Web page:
The research revealed that relative to the lower class, upper-class individuals are more likely to break the law while driving, more likely to exhibit unethical decision-making tendencies, more likely to take valued goods from others, more likely to lie in a negotiation, more likely to cheat to increase their chances of winning a prize and more likely to endorse unethical behavior at work.

“The relative privilege and security enjoyed by upper-class individuals give rise to independence from others and a prioritization of the self and one’s own welfare over the welfare of others–what we call ‘greed,'” explained Piff, whose research was funded in part by a National Science Foundation Graduate Research Fellowship.

“This is likely to cause someone to be more inclined to break the rules in his or her favor, or to perceive themselves as, in a sense, being ‘above the law,'” he said and therefore become more prone to committing unethical behavior. –Science Daily

Writing Prompt: Write a story, scene or poem about entitlement in an upper class protagonist.

Journaling Prompt: Write about a time when you were affected by someone who felt entitled.

Art Prompt: Greed

Nonfiction / Speechwriting Prompt: Write about the problem of entitlement in today’s culture.

Photo Credit: erix! on Flickr

Welcome to the Carnival of Creativity for March 18, 2012. All links will open in a new tab or window, so feel free to click through and leave some love in the comments. Once you close that window, you’ll be right back here for more linky goodness.


World Story Telling Day is this week. The 2012 theme is “Trees.” Share your best story, article, poem, photo, or artwork about Trees at my personal blog.

 Writing Quote of the Week

Esther Inglis-Arkell shares a list of the Ten Science and Technology Breakthroughs That Caused Widespread Panic. Look at what made number 1 on the list:
1. Writing – No less a source than Socrates was worried about this new-fangled thing called writing that he’d heard about. He warned people that, “create forgetfulness in the learners’ souls, because they will not use their memories.” It was isolating as well. More importantly, he worried about all those children learning to read whatever writing they got their hands on. If they did, they could independently read horrible, immoral, or overly-fanciful tales that would warp their minds. If this is sounding awfully familiar to you, it’s because it sounds familiar to everyone. The same was said about the printing press, the radio, the television, and the movies. Of course it’s also been said about the internet. A recent study that warned that the internet, easy access to all kinds of written material, will take out our memory. This historical scare can give consolation to both sides. Those who feel it’s overblown can point out that the more things change the more they stay the same. Those who want us to heed the warning can mention that they are on the side of Socrates.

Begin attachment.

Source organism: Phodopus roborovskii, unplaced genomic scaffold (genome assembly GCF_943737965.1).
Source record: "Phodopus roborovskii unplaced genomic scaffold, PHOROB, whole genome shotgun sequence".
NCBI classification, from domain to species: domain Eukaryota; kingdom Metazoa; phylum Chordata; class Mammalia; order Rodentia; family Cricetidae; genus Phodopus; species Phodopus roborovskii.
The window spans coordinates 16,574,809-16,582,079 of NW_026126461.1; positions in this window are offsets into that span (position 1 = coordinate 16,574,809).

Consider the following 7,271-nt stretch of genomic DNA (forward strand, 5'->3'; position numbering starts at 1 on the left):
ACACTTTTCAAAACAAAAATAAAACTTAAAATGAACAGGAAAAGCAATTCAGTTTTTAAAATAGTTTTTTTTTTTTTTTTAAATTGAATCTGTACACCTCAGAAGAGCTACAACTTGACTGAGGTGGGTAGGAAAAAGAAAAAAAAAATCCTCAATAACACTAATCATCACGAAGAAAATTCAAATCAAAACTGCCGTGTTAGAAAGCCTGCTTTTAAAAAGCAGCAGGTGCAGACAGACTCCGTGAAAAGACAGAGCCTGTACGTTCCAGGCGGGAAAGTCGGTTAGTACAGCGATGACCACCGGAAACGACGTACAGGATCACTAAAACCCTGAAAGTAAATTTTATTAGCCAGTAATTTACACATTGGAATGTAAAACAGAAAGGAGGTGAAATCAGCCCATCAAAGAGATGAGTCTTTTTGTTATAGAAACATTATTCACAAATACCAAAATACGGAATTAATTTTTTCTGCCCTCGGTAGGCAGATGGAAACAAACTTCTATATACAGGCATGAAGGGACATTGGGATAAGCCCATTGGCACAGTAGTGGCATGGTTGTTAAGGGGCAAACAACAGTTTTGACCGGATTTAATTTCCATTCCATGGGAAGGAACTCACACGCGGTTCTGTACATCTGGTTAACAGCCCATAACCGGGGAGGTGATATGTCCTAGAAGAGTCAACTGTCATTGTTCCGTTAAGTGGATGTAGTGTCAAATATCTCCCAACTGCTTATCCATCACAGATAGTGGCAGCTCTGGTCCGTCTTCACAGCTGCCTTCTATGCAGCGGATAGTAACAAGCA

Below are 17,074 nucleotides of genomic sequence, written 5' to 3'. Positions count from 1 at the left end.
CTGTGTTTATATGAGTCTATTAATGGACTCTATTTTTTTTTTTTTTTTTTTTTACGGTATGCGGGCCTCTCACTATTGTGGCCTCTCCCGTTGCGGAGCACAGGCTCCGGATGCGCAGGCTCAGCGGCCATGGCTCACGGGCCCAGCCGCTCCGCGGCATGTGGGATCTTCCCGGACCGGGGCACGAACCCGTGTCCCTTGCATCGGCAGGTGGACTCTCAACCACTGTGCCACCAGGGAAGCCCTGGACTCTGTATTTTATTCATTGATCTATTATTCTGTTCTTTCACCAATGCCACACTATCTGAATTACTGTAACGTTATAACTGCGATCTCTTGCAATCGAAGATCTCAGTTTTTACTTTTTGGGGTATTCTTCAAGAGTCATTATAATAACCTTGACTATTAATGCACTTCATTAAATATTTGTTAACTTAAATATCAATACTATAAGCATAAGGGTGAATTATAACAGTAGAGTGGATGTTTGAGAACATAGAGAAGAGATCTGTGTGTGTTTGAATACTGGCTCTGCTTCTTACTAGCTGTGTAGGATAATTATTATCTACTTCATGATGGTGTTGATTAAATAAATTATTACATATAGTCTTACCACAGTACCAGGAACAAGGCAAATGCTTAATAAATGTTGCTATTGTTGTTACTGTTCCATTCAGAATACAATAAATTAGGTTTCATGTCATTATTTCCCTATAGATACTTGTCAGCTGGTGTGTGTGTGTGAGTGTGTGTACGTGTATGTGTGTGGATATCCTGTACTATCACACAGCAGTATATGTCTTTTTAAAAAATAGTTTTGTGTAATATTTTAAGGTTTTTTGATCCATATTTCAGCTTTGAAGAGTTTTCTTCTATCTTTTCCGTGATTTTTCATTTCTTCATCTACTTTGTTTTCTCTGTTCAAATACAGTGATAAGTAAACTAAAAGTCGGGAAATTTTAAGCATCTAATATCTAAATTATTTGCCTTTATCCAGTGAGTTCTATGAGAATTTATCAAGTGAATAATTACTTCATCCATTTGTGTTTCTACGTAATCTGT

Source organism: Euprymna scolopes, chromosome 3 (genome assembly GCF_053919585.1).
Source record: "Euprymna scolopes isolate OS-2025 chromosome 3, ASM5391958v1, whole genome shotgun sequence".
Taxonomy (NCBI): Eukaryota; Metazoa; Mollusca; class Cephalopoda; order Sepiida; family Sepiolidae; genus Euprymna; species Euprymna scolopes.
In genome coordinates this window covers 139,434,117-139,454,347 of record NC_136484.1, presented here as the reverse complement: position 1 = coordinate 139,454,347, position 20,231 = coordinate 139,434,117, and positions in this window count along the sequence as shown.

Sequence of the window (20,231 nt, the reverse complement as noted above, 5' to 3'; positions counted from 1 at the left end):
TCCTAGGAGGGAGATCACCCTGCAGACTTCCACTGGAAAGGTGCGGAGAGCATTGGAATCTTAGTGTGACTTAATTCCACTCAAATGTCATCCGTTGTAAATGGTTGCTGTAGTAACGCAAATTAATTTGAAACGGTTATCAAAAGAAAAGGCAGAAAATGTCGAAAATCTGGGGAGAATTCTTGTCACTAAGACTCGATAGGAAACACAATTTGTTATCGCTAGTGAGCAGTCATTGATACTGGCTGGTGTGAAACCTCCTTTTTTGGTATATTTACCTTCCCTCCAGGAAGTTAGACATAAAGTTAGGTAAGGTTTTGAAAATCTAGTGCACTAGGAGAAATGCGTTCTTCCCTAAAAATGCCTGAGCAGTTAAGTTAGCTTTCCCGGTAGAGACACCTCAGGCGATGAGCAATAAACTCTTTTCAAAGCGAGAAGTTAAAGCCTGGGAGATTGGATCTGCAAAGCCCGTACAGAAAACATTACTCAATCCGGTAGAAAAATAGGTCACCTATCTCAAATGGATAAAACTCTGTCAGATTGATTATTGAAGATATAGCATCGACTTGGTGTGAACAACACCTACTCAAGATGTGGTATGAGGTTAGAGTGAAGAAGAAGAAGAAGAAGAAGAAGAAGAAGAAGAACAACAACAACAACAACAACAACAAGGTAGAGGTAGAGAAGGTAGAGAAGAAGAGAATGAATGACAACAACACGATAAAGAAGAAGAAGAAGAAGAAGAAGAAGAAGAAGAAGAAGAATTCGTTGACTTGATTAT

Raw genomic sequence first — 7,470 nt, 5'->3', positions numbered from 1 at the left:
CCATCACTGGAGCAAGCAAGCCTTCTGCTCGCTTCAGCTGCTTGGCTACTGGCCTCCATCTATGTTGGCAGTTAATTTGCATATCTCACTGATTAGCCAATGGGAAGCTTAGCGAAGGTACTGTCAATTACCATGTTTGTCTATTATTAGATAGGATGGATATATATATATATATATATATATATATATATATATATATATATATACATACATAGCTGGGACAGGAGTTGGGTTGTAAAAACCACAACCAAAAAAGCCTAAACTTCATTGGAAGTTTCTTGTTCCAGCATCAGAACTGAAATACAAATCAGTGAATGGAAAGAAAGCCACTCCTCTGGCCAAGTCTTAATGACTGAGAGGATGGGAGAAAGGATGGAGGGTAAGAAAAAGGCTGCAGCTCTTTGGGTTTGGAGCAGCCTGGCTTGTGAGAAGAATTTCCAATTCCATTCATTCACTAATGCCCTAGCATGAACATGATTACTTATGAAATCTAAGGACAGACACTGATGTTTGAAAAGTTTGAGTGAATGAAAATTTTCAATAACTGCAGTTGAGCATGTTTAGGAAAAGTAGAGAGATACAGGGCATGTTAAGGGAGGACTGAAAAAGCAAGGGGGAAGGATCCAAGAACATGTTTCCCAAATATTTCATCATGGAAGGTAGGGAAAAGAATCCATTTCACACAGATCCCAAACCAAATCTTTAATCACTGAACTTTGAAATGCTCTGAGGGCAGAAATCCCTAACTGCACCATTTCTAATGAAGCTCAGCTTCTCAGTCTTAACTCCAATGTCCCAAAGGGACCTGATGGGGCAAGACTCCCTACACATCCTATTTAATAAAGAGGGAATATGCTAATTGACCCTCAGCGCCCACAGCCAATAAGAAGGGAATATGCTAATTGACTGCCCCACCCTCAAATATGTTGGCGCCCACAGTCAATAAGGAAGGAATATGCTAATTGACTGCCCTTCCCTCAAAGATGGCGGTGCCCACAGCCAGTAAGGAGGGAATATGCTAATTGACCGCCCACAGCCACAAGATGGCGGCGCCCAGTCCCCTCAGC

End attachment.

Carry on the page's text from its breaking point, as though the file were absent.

Writing Tips and Prompts

Mark Nichol gives us an alternative to “he said” in Attribute Tags and Their Alternatives at Daily Writing Tips.


Since we missed last week’s carnival, I’ve got two podcasts of Writing Excuses to recommend to you. The first is on the importance of criticism for writers with guest David Brin. Second, another episode of microcasting where the Writing Excuses crew answers questions from their Twitter streams.

Spam of the Week

Exactly the details we is within search of. Should certainly disrupt my personal costs quickly.

That’s all for this week. Be sure to submit your article for next week’s Carnival of Creativity by Saturday at midnight!

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Cheat ! (Edit 1)

Creative people are more likely to cheat than less creative people, possibly because this talent increases their ability to rationalize their actions, according to research published by the American Psychological Association.

“Greater creativity helps individuals solve difficult tasks across many domains, but creative sparks may lead individuals to take unethical routes when searching for solutions to problems and tasks,” said lead researcher Francesca Gino, PhD, of Harvard University. –Science Daily

Writing Prompt: Write a scene about someone who cheats. What is the inner monologue that the person goes through to rationalize the cheating?

Journaling Prompt: Write about a time you cheated. How did you rationalize it to yourself?

Art Prompt: Cheat

Nonfiction / Speechwriting Prompt: Tell your audience about the epidemic of cheating in society today and give some suggestions for curbing it.

Photo Credit: Craig Sunter on Flickr